Effective Home Remedies for Vomiting Dogs
When to Consider Home Remedies for a Dog That Is Vomiting?
If your dog is throwing up, the first thing you should do is assess whether this is really something you can take care of at home. There are some causes of dog vomiting or nausea that you can treat yourself, but some causes are quite serious and will require a trip to the veterinarian.
If your dog is otherwise healthy, and you strongly believe that the vomiting is due to overeating or an abrupt diet change, then it is reasonable to try some natural at-home treatments.
When to Use Home Remedies
- Your dog vomited once or twice
- The vomiting is not progressing rapidly
- Your dog is still bright and alert
When Not to Use Home Remedies
- Your dog is repeatedly vomiting or attempting to vomit (even if nothing is brought up)
- Your pup is acting lethargic
- There is blood in the stool or profuse, watery diarrhea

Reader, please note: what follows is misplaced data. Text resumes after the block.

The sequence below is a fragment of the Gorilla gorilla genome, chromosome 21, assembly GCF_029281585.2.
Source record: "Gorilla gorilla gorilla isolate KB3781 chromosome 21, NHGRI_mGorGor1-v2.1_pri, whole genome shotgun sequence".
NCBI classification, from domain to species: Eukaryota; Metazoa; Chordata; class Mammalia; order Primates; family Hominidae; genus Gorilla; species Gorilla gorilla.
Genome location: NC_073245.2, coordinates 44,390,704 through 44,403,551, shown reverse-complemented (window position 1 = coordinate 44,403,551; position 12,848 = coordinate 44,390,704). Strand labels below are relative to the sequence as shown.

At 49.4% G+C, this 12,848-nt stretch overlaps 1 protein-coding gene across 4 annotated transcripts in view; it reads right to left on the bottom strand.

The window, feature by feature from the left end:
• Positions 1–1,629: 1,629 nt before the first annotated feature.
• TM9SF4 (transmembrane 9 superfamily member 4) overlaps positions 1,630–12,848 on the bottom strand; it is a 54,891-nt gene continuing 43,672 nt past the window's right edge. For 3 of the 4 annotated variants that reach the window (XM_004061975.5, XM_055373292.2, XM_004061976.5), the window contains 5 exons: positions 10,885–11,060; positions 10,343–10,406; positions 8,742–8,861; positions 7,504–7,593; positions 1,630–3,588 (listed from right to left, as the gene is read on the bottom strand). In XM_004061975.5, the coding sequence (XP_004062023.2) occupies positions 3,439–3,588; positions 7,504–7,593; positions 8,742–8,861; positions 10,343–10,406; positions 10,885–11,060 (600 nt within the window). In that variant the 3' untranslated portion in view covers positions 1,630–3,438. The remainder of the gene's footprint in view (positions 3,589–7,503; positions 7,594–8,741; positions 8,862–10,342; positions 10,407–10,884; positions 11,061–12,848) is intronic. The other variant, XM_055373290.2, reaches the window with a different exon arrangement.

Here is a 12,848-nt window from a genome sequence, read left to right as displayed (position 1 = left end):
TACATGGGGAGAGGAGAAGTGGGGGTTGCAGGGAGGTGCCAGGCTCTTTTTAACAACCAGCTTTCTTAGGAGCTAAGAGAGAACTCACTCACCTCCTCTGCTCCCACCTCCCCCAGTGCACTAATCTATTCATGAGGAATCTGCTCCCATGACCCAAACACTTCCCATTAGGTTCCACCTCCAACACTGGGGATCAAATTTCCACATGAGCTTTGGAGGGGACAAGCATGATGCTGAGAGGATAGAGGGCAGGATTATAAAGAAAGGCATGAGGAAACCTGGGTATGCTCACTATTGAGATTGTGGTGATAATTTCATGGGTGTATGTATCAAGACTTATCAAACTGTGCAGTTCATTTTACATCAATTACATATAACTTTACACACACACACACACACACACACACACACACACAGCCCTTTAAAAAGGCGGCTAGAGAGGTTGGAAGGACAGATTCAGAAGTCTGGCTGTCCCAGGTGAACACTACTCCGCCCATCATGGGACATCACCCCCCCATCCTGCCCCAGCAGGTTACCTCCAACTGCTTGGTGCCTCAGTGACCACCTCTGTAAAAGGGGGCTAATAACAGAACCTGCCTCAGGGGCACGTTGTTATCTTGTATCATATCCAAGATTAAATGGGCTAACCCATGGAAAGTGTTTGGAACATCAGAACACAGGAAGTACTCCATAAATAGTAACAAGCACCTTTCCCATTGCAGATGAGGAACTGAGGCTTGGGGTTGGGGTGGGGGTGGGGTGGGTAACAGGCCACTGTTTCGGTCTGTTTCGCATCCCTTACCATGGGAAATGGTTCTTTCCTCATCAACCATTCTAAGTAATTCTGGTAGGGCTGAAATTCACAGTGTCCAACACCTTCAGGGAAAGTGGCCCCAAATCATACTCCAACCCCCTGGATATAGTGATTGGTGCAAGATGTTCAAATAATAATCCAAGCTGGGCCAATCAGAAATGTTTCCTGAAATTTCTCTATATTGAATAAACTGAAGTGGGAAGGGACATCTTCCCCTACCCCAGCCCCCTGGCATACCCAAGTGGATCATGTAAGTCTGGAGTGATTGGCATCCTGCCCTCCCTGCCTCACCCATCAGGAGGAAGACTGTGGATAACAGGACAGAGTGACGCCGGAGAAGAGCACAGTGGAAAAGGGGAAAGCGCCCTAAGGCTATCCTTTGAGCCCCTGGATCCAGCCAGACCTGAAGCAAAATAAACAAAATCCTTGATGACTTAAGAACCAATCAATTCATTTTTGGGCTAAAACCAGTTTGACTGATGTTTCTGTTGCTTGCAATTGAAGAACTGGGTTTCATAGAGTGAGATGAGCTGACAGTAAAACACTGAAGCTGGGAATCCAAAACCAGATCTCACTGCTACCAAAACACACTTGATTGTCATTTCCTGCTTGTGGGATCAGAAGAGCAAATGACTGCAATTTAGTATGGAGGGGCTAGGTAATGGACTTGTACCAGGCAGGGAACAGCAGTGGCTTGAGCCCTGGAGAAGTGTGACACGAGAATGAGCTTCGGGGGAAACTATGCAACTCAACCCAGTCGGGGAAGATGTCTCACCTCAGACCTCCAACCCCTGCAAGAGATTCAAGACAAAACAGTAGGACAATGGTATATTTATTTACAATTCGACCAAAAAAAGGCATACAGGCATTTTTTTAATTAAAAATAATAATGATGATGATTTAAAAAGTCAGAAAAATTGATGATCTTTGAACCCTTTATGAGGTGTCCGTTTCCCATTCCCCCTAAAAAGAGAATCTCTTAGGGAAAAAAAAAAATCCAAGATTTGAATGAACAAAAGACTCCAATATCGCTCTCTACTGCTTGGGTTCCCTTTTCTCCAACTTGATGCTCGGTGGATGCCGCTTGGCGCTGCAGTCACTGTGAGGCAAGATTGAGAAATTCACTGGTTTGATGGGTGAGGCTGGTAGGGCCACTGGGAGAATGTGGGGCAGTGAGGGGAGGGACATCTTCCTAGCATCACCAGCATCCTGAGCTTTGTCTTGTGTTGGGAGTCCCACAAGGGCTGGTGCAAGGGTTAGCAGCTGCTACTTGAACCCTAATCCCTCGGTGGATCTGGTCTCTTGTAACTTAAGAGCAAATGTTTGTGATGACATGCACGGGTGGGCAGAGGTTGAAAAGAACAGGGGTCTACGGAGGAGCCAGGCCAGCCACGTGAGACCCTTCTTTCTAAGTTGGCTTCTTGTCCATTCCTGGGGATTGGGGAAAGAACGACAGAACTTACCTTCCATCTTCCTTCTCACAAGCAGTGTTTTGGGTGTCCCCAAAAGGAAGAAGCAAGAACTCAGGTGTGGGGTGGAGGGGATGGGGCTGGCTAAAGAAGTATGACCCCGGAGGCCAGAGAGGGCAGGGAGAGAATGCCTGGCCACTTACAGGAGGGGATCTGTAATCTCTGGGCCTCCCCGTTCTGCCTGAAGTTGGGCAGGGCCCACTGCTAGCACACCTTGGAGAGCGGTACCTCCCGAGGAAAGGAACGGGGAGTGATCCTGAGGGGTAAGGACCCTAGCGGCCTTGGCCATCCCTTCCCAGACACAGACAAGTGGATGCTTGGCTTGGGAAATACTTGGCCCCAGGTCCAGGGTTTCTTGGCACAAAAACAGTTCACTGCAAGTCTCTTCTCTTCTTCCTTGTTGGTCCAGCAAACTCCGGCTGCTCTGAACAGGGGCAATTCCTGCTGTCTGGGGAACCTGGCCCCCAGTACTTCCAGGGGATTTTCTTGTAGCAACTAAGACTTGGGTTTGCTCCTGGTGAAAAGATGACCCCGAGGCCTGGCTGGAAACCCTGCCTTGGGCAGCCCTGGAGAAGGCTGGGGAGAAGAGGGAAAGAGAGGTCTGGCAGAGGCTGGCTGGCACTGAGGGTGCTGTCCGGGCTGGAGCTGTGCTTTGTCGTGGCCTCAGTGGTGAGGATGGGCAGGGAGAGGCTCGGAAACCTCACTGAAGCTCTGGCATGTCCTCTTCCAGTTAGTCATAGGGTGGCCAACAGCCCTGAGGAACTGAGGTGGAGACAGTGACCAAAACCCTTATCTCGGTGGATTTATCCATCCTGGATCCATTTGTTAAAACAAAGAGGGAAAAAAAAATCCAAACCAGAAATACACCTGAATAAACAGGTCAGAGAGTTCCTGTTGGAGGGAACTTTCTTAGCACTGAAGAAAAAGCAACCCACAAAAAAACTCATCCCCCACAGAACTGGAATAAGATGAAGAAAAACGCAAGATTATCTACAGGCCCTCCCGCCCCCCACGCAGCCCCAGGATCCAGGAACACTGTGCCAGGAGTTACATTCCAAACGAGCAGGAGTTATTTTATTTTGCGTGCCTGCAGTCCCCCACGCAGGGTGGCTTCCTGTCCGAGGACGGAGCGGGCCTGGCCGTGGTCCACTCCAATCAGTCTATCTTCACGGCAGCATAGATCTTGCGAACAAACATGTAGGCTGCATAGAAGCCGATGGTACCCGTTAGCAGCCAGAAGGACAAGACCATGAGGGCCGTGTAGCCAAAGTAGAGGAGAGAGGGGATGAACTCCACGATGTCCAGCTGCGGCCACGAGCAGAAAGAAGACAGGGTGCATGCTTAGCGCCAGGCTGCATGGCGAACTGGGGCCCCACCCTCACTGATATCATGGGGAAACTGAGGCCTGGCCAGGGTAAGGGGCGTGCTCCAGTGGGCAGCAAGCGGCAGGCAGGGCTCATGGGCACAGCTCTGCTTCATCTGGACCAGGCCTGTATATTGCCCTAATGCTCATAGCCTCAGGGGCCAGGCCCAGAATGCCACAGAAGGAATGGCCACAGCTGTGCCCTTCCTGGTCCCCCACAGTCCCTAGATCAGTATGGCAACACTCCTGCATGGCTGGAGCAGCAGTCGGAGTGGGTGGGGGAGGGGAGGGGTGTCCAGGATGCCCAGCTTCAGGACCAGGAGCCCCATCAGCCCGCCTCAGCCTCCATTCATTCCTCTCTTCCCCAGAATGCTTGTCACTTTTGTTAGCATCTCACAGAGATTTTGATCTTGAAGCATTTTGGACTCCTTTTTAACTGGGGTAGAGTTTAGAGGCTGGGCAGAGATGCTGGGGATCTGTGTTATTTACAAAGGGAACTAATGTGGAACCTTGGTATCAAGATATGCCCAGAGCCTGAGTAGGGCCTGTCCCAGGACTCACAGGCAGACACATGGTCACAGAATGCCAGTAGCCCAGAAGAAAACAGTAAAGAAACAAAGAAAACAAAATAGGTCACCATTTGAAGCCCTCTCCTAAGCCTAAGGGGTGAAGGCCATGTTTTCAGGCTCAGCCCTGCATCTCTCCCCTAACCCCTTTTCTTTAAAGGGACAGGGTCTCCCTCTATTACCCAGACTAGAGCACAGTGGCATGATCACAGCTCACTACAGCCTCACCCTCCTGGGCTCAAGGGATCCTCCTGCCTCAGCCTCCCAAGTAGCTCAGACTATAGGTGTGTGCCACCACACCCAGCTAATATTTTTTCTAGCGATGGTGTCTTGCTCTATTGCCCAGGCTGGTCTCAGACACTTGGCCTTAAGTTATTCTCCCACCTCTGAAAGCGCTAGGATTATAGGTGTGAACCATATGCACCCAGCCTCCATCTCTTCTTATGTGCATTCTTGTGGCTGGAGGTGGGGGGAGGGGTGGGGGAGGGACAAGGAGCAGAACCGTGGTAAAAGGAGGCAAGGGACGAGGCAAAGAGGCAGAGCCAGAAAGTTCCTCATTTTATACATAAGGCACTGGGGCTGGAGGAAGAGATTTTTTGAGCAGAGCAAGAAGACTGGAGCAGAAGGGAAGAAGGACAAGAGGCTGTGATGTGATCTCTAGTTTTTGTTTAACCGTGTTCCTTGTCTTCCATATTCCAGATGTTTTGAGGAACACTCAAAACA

- Excessive drooling
- Your dog won't eat or drink (lacks an appetite)
- You have a senior dog
- You have a pet that is already suffering from another illness and doesn't have the strength to handle a normal bout of vomiting
In these cases, seek your vet's advice immediately.
Dog Vomiting Treatment: How to Help Your Pet Get Through the Spell
When I worked at an animal hospital, I learned about some home remedies that can give relief to vomiting dogs. While they are mostly effective, these home remedies may not work for all dogs, and, in some instances, veterinarian attention is required to solve the problem.
Follow these steps to treat your vomiting dog at home: